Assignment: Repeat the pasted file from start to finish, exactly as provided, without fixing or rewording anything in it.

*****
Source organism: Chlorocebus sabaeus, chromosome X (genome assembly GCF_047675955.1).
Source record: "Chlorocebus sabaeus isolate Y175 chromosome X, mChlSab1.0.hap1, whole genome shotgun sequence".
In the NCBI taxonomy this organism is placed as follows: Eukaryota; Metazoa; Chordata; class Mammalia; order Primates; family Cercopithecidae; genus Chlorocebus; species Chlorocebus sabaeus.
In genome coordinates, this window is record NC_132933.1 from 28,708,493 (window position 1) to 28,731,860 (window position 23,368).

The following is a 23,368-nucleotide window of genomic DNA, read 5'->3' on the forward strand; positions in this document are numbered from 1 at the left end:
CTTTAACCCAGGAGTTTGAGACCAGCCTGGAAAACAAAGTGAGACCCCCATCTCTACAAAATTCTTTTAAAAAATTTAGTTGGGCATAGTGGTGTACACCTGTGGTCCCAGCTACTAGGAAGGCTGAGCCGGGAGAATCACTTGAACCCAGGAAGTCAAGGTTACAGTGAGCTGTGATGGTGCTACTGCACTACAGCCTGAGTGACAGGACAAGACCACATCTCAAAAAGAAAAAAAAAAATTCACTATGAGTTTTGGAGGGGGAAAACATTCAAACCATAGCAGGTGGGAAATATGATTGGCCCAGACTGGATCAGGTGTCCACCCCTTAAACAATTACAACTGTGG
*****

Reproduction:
Source organism: Chlorocebus sabaeus, chromosome X (genome assembly GCF_047675955.1).
Source record: "Chlorocebus sabaeus isolate Y175 chromosome X, mChlSab1.0.hap1, whole genome shotgun sequence".
In the NCBI taxonomy this organism is placed as follows: Eukaryota; Metazoa; Chordata; class Mammalia; order Primates; family Cercopithecidae; genus Chlorocebus; species Chlorocebus sabaeus.
In genome coordinates, this window is record NC_132933.1 from 28,708,493 (window position 1) to 28,731,860 (window position 23,368).

The following is a 23,368-nucleotide window of genomic DNA, read 5'->3' on the forward strand; positions in this document are numbered from 1 at the left end:
CTTTAACCCAGGAGTTTGAGACCAGCCTGGAAAACAAAGTGAGACCCCCATCTCTACAAAATTCTTTTAAAAAATTTAGTTGGGCATAGTGGTGTACACCTGTGGTCCCAGCTACTAGGAAGGCTGAGCCGGGAGAATCACTTGAACCCAGGAAGTCAAGGTTACAGTGAGCTGTGATGGTGCTACTGCACTACAGCCTGAGTGACAGGACAAGACCACATCTCAAAAAGAAAAAAAAAAATTCACTATGAGTTTTGGAGGGGGAAAACATTCAAACCATAGCAGGTGGGAAATATGATTGGCCCAGACTGGATCAGGTGTCCACCCCTTAAACAATTACAACTGTGG